What level of college ball did she play, who was she hitting against, and how old was she when she had her best seasons?
The answer is “yes.” MLB will be very skeptical of any woman who claims to be a good ballplayer, and it would be a long, uphill climb. However, in all likelihood no women are good enough.
It is extremely difficult to overstate how elite the top professional sports leagues are. I assure you I have played with dozens of men who are way, way better ballplayers than your wife who are not and never were even close to being major league quality ballplayers. It isn’t good enough to be really good in college; a player, realistically, has to be the best hitter on his (or her) team, and it has to be a team in a solid conference, for them to be an actual MLB prospect.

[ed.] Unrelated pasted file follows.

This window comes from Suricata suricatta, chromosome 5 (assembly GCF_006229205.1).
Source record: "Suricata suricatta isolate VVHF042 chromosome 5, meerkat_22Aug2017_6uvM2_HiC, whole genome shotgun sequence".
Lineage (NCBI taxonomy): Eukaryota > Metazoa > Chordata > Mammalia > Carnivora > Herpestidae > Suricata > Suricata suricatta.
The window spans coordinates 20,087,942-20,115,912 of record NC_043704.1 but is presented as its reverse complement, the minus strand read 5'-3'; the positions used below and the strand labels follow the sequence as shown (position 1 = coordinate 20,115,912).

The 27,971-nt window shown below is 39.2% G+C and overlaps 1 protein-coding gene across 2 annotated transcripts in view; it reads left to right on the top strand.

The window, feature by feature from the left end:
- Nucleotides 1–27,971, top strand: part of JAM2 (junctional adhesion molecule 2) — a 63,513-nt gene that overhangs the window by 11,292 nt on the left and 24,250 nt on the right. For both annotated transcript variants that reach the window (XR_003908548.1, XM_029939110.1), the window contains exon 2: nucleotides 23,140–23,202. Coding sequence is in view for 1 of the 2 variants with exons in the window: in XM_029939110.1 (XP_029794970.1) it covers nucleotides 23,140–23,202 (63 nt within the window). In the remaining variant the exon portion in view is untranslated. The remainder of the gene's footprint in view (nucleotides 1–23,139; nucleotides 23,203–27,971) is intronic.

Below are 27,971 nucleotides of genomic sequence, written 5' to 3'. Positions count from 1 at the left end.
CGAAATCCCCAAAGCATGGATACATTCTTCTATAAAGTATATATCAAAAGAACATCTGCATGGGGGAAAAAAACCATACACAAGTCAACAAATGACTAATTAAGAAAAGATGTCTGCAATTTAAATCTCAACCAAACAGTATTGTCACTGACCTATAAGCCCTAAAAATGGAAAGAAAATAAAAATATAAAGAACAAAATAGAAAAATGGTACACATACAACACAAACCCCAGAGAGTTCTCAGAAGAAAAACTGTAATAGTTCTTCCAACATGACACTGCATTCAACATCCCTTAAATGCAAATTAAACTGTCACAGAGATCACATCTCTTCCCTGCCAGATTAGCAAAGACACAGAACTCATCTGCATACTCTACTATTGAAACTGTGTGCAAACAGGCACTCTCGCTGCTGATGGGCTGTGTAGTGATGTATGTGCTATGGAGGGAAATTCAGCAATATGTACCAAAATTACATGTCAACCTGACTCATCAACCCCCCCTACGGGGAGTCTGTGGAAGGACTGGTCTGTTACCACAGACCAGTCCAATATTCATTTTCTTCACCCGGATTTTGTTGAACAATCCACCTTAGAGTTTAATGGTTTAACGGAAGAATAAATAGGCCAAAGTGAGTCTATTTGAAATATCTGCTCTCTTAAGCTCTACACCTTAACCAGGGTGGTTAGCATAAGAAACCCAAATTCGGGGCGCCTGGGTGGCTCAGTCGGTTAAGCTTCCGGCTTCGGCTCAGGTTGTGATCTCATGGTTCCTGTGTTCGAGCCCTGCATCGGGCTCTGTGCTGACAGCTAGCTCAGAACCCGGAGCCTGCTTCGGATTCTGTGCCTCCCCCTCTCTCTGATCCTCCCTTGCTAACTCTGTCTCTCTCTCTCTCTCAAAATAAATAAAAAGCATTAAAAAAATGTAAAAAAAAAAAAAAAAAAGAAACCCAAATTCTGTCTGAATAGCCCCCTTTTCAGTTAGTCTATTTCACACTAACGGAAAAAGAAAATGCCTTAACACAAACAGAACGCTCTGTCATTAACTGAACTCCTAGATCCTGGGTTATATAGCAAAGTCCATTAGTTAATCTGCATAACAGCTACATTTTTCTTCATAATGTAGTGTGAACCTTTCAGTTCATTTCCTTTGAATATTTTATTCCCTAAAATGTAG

For a woman to make it in the major leagues would not only require that she play top-level baseball against boys/men basically from Little League on, but would require overcoming a massive, massive natural deficit in physical strength. A solid female athlete of fairly good size - say 5’10" and 170 muscular pounds, which would be about the size of Hayley Wickenheiser, the greatest woman hockey player of all time and an elite softball player as well - would be one of the weakest players in professional baseball. That can be overcome, as baseball has had lots of small guys make it (David Eckstein was a small player of little strength) but we’re talking about a player who’s not going to have home run power and so will have to be either extremely fast or be one of the most accomplished contact hitters in the world.
It’s a hell of a mountain to get over, and your main barrier is practice. Baseball is not a sport you are born knowing, it’s a sport you have to learn, and to be a major leaguer requires thousands of at bats, innings, and fielding chances against the very best competition you can face.